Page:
Interventions to Meet the Needs of the Families of the Patient

An important need by the family that should be addressed is the assurance that their patient would recover (Gavaghan & Carroll 2002, p3). The nurses should help the families in identifying their strengths and weaknesses and the possible causes of barriers that can be encountered in providing FCC services. The next move is to assist them to develop these strengths while attempting to alleviate the weaknesses

The assessment of how the family understands the physiological and physical bodily mechanisms will enable the nurses to make an appropriate decision in response to the information that is obtained from the family.

The family of the patient is often interested in knowing the condition of the patient and whether an improvement is recorded or not Gavaghan & Carroll 2002, p3).

Teaching the family the normal physiological functioning of the body will enable them to make an informed decision. They shall be taking a course of action whose purpose and ultimate consequences are well known to them.

The family members should be aware of the important role that they should play in ensuring that their patient receives quality care services.

The beliefs and culture in a given area can affect the people’s perception of the practice of FCC. The nurses should therefore examine such cultural practices and educate the families on the dangers of being stuck to them, especially in a situation that requires crucial medical attention.

Barriers to the Family-Centered Care

The delivery of family-centered care has several challenges that it faces and still allows for the adoption of the traditional system of care. Some of these obstacles stem from within the healthcare center while others are from the families of the patients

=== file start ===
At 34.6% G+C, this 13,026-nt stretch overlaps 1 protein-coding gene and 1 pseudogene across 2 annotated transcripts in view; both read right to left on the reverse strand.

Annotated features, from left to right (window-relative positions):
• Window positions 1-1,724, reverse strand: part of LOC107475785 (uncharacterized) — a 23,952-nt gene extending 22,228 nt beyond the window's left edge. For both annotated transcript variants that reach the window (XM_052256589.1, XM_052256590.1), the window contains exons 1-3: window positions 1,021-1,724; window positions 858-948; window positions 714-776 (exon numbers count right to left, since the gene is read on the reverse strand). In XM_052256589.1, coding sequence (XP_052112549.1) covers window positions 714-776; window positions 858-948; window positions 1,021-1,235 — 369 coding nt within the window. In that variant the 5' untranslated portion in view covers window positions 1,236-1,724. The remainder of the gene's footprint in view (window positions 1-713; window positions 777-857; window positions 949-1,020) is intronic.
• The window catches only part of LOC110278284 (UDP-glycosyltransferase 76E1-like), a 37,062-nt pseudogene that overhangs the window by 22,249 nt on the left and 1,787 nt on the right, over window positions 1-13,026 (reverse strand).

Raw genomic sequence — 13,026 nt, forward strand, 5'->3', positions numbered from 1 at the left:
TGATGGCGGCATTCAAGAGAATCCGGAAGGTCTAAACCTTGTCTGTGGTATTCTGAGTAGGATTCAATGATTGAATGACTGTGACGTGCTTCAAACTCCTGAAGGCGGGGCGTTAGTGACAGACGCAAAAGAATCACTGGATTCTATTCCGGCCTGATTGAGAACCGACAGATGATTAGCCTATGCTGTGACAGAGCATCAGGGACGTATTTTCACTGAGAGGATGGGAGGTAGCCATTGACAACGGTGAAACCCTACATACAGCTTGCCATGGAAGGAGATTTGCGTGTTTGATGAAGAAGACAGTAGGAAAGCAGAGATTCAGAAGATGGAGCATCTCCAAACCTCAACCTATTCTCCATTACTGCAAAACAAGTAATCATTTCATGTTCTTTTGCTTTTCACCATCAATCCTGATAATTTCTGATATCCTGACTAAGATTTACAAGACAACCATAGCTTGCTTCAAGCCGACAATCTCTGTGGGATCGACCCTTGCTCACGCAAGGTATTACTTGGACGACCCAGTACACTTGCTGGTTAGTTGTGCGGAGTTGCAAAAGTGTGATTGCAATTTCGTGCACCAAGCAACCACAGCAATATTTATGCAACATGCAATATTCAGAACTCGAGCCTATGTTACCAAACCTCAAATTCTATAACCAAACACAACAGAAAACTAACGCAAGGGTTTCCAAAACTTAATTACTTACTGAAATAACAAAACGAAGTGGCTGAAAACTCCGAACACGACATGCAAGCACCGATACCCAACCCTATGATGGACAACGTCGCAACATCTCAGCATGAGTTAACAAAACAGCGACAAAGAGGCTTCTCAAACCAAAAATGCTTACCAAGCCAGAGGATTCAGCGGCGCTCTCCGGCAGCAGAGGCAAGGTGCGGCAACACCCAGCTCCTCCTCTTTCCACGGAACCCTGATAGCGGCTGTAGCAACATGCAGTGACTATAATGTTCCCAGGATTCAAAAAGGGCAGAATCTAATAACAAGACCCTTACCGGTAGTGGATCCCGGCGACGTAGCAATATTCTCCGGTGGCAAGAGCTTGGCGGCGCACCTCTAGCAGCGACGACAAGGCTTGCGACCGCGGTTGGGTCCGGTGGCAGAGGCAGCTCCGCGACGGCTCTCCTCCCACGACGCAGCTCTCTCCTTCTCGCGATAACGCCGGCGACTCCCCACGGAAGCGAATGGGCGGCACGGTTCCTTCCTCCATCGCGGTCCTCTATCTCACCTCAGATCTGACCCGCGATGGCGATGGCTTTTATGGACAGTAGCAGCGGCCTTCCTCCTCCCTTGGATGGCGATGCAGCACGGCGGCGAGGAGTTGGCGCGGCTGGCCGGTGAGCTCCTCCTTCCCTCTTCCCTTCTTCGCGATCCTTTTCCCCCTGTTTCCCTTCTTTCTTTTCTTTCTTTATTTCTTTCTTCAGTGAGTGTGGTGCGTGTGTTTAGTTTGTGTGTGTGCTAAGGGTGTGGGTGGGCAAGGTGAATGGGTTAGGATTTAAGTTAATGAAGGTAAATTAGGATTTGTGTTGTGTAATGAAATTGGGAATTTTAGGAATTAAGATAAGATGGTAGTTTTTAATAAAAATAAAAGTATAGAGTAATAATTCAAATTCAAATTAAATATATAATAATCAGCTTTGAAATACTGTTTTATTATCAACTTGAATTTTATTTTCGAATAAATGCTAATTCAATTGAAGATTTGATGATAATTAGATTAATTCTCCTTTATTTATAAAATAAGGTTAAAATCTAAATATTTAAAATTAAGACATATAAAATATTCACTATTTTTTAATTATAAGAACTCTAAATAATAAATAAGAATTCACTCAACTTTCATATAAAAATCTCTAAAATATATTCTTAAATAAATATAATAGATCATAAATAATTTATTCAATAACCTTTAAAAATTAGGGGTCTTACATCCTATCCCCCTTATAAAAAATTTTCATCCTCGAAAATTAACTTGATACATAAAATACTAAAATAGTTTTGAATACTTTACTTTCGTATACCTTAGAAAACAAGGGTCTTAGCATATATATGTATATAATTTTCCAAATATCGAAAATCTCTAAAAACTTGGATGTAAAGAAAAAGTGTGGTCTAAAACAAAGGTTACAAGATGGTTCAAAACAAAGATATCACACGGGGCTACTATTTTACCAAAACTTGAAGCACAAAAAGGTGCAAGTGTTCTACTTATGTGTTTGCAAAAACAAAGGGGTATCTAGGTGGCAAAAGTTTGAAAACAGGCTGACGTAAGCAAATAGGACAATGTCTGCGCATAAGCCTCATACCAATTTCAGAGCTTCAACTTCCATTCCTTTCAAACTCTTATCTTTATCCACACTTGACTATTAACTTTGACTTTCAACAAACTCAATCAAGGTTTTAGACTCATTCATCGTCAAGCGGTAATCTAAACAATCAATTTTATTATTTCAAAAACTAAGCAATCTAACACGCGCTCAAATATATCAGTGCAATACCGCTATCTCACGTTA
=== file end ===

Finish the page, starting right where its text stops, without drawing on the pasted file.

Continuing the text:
The factors could be obstacles to either the professionals who would wish to provide quality services or to the patients and families who would want to obtain the quality services.

Barriers to the patient and family

In practicing family-centered care, there may be a resolution that the family members be close to the patient if the latter has to be hospitalized. The space that is available in the hospital may not allow for that, hence this shall be a barrier.

The infrastructural facilities in the hospital, as well as the entire region, will greatly affect the delivery of family-centered care services. If the patients are being nursed at home, poor conditions of the roads may not allow the professionals who have limited time to assess the patients’ progress effectively. Other facilities like water and electricity will greatly affect the necessary care given to the patients, especially in critical conditions.

Some professionals find it professionally unethical to involve the opinions of the patients and their families in addressing the issues that concern the patient’s health. The patients and family needs will thus not be considered in decision making posing challenges to an effective FCC

The patients and families are maybe not aware of the need to have such a kind of care system. They then adopt the traditional system that it is the professional who knows what to do and should be fully responsible for the steps to be taken.

They may also be unaware of the services even though they may be practiced in a given center.

Lack of enough resources in the patients family can be of absolute threat to effective family-centered care

Barriers to the Professionals

The ratio of physicians to patients is growing smaller and smaller with the increasing number of patients that need attention. The average physician time per patient is thus a scarce resource that may not allow for family-centered care. Financial constraints may also not allow for the physicians to effectively deliver the services at home.

Barriers on the Professionals Cont’

A care provider would be positively willing to practice FCC, however, if such a program is not supported by the management then the professional may not effectively deliver the services. It is the responsibility of the management of a health institution to ensure that such services are instituted and supported

The nurses should be conversant with the cultural beliefs and practices in a given community from which the patient hails. Some communities do not believe in medical treatment. An important guideline is to help the family and patient understand and appreciate the effectiveness of health care systems (MacDougall 2007, p1)

A care provider may fail to collaborate with a given family due to the conflicting cultural beliefs and practices that exist between them

The data about the lab results, admission and discharge dates, and chart reviews are not easy to keep in practice family-centered care. This will eventually pose a problem when attempting to evaluate how such practices progress to make the necessary improvements.